Surveying for mussels in a south Georgia creek (DNR)


Researchers most often find juvenile mussels by the strong, elastic byssal threads these mini-mollusks secrete and use to help move and anchor themselves.

“You’re running your hands through the substrate and the threads get wrapped around your fingers,” DNR's Matt Rowe said.

Juvie mussels range from 6-10 millimeters, or about a quarter to a third of an inch. Any younger and smaller, and researchers can’t tell the species, Rowe said.


take SURVEY, enter cap giveaway

DNR Wildlife Resources Division cap

Back by popular demand, it’s the annual Georgia Wild reader survey.

OK, the survey is actually back by DNR demand. That’s because this short questionnaire provides needed insights into how well we’re communicating conservation to readers.

We value your feedback so much, we’re sweetening the pot again this year.

Click the button below, complete the survey, add your email and you’ll be entered in a drawing for one of 10 Wildlife Resources Division caps (treefrog not included).

But do it soon. The survey closes Sept. 30. Winners will be notified by Oct. 6.


Survey button



Sassafrass leaves in the fall (Terry W. Johnson)

Sassafras leaves in autumn (Terry W. Johnson)


While many of us don’t live in north Georgia, we all know that seeing the best fall color in the state requires a trip to the mountains.

However, while there is no question the trip is worth it, did you know you can create a fall foliage show at home?

Obviously, your yard will lack the panoramic scope of the extravaganza that blankets the mountains and valleys of our northernmost counties. But it can feature many of the same breathtaking colors. Here’s how …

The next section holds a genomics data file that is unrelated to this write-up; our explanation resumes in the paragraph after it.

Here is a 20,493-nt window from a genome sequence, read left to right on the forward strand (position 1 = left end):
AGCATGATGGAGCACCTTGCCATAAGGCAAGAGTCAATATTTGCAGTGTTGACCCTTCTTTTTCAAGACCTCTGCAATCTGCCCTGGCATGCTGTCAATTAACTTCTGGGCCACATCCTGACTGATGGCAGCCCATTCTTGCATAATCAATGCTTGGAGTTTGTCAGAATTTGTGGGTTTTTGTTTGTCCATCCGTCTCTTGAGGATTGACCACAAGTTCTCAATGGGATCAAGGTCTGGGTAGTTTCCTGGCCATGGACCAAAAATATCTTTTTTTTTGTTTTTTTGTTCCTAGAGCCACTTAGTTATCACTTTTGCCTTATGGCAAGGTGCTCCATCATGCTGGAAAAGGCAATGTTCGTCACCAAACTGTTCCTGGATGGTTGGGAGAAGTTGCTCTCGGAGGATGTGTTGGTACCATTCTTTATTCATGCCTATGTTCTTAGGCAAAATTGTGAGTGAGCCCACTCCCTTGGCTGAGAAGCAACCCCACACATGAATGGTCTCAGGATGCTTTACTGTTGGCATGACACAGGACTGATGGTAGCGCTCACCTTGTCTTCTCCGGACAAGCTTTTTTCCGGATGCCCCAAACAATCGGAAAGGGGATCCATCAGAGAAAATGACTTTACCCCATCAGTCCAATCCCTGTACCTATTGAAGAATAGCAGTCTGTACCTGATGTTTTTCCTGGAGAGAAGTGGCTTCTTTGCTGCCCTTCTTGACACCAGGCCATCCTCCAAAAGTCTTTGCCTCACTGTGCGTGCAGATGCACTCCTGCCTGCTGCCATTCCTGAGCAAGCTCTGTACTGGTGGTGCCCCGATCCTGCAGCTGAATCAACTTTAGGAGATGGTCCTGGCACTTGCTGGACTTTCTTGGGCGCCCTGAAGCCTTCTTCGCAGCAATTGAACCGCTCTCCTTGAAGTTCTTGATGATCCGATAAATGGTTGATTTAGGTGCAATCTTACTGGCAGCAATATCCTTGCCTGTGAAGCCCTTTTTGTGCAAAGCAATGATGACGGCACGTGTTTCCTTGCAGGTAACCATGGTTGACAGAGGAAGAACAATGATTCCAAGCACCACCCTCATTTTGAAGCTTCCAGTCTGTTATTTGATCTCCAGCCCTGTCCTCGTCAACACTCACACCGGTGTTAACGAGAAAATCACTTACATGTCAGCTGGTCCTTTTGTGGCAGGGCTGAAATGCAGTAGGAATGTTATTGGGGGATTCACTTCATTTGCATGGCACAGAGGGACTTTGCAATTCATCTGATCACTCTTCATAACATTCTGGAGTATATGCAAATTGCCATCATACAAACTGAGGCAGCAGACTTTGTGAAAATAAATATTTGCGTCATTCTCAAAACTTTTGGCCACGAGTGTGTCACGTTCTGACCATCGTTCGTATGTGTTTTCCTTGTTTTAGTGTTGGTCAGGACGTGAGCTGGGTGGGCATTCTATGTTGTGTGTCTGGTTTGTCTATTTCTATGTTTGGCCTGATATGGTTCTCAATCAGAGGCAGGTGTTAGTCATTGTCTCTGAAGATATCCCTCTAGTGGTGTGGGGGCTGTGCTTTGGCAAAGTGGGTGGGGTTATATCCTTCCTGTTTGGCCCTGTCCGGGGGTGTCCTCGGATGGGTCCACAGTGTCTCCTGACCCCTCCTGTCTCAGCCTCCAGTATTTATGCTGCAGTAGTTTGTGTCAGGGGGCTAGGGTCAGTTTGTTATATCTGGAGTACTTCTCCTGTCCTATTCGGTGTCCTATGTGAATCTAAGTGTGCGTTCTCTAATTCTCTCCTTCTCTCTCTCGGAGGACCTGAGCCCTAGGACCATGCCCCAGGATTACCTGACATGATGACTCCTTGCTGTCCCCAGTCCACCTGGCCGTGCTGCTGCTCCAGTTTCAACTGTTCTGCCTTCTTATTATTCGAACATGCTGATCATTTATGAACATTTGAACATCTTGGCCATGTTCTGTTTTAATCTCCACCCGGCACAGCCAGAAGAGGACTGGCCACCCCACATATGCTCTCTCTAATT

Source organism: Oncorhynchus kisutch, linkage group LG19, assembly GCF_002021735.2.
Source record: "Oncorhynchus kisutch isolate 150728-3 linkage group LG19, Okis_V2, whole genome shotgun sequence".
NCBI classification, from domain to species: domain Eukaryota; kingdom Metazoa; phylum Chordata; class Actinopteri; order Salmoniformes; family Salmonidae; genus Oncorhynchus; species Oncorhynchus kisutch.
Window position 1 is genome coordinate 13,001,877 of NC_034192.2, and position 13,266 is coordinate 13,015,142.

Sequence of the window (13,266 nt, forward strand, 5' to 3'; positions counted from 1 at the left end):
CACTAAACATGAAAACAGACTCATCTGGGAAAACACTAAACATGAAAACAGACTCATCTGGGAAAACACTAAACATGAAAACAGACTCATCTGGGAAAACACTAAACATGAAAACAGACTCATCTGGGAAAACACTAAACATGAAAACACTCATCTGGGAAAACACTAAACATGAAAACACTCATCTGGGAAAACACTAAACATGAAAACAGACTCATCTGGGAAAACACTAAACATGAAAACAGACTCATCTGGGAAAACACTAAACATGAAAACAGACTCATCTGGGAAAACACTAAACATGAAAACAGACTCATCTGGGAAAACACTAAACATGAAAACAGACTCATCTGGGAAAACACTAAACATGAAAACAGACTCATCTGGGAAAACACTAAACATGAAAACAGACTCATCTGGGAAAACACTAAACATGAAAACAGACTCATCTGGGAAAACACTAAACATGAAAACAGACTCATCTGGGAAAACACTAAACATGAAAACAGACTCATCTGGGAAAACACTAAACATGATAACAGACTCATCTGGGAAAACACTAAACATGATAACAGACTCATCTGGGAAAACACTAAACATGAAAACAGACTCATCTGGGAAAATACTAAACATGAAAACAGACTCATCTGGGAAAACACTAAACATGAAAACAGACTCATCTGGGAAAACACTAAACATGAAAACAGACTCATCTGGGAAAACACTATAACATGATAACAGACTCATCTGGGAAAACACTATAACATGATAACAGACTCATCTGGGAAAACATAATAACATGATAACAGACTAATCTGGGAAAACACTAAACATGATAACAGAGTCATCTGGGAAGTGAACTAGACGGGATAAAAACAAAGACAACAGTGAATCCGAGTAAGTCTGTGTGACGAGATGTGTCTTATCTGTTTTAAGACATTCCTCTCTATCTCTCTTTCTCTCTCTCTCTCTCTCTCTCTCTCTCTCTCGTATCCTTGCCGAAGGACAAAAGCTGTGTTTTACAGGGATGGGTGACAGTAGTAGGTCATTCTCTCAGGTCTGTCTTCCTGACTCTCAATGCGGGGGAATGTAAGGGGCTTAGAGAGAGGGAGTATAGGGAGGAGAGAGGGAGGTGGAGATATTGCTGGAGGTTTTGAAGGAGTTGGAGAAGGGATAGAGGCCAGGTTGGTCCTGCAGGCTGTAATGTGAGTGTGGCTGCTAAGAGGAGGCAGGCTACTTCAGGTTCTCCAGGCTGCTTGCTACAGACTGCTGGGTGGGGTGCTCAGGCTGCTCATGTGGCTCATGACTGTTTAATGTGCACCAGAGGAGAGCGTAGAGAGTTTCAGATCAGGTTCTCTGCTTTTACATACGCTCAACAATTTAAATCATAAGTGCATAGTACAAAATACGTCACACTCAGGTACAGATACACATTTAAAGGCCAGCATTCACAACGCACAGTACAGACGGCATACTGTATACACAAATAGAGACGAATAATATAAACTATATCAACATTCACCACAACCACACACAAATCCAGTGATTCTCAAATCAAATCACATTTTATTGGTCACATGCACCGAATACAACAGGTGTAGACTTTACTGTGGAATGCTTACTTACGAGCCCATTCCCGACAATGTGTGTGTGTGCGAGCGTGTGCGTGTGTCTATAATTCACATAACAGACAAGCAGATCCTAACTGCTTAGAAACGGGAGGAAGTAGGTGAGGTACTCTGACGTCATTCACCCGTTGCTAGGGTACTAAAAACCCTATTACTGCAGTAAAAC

Read Terry’s recommendations for fall favorites to consider adding to your yard.

Terry W. Johnson is a retired DNR program manager and executive director of TERN, the Wildlife Conservation Section’s friends group. Check out past columns, his Backyard Wildlife Connection blog and his book “A Journey of Discovery: Monroe County Outdoors.” His columns are also featured on DNR’s blog, under the Conservation tab. Permission is required to reprint any of Terry’s columns.



High five for prescribed fire: Shan Cammack and Burner Bob (Randy Tate/Longleaf Alliance)

High five for prescribed fire: Shan Cammack and Burner Bob (Randy Tate/Longleaf Alliance)

DNR’s Shan Cammack will receive the Burner Bob Prescribed Fire Champion award at the Longleaf Alliance’s virtual Biennial Longleaf Conference Oct. 20-23. The senior wildlife biologist and Wildlife Conservation Section fire management officer is a high-energy ambassador for prescribed fire, promoting it through outreach, leadership, training and work in the field, including in this award-winning video of Burner Bob. Cammack said many others had a hand in the effort culminating in the award named for the prescribed fire mascot: “I guess it takes a village to raise a giant bobwhite quail!”

The Georgia Prescribed Fire Council will move its annual conference online to showcase new perspectives and the latest wildland fire research. The Zoom meeting set for 10 a.m.-3 p.m. Sept. 30 will include clips from Gov. Brian Kemp and U.S. Agriculture Secretary Sonny Perdue.

CoastFest, the popular Brunswick celebration of coastal wildlife and habitats, is also going virtual. The DNR Coastal Resources Division is providing live YouTube sessions Sept. 30-Oct. 2, videos on manatee rescues and other topics, CoastFest's art and a new essay contest, and T-shirts.


Monarch butterfly on milkweed (Linda May/DNR)

Monarch butterfly on milkweed (Linda May/DNR)

An Atlanta-based effort to provide and restore needed habitat for butterflies, bees and other pollinators has expanded statewide. Previously the Greater Atlanta Pollinator Partnership, the new Georgia Pollinator Partnership, or GAPP, is urging residents to register their pollinator gardens at and help develop an interactive map for conservation partners to chart pollinator resources.

Despite the pandemic, the 2020 Great Georgia Pollinator Census racked up some impressive stats Aug. 21-22. According to UGA’s Center for Urban Agriculture, 3,755 people took part, documenting almost 83,000 insect “visits,” representing 124 of the state's 159 counties and creating 525 pollinator spaces, or plots.